Toxic clothes 'killed 250 apartheid opponents'

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The Independent Online

At least 250 opponents of apartheid may have been murdered during the 1980s by agents of the South African regime who laced their clothing with poison, according to the most detailed account yet given of an attempt to assassinate a religious leader.

At least 250 opponents of apartheid may have been murdered during the 1980s by agents of the South African regime who laced their clothing with poison, according to the most detailed account yet given of an attempt to assassinate a religious leader.

In what became known as the case of the poisoned underpants, two doctors have described how the Reverend Frank Chikane, who now heads the office of President Thabo Mbeki, almost died in 1989 after a special South African military unit slipped a highly toxic substance into his suitcase before he left for a trip to New York.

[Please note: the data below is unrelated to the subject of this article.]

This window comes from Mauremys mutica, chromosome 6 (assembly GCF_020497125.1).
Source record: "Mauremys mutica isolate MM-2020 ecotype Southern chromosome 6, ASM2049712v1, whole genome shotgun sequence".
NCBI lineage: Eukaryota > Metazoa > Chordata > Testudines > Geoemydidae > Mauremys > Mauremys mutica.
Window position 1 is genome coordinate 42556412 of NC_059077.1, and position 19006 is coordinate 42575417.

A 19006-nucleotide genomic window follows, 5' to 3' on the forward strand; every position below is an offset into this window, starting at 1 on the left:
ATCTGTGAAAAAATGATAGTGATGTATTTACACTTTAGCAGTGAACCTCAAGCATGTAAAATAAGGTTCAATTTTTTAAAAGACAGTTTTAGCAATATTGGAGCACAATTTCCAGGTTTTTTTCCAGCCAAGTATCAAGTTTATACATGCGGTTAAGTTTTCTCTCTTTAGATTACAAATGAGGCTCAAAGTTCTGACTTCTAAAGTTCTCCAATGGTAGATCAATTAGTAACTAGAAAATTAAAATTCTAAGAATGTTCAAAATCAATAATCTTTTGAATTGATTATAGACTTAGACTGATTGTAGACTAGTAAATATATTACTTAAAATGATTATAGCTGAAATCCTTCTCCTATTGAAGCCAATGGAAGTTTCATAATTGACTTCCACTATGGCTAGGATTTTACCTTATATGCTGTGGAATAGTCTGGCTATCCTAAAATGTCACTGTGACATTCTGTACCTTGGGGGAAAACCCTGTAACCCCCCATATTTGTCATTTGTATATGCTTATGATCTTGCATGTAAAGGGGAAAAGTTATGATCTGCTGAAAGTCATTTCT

Mr Chikane, who is not named in the report in The Lancet but is described as "currently a senior policy adviser in the office of the President of South Africa", collapsed and had to be admitted to hospital four times after wearing clothing taken from his suitcase. At one point he stopped breathing and had to be resuscitated.

The authors have been forced to wait a decade to publish their account to avoid prejudicing a criminal investigation into the assassination attempt in South Africa, which revealed that organophosphate, a nerve agent that can kill in tiny quantities, was put into his suitcase before he left South Africa.

The report says that Mr Chikane claimed the South African Civil Corporation Bureau, which masterminded the killing of apartheid opponents in the late 1980s, might have murdered more than 500 people, half of them by poisoning.

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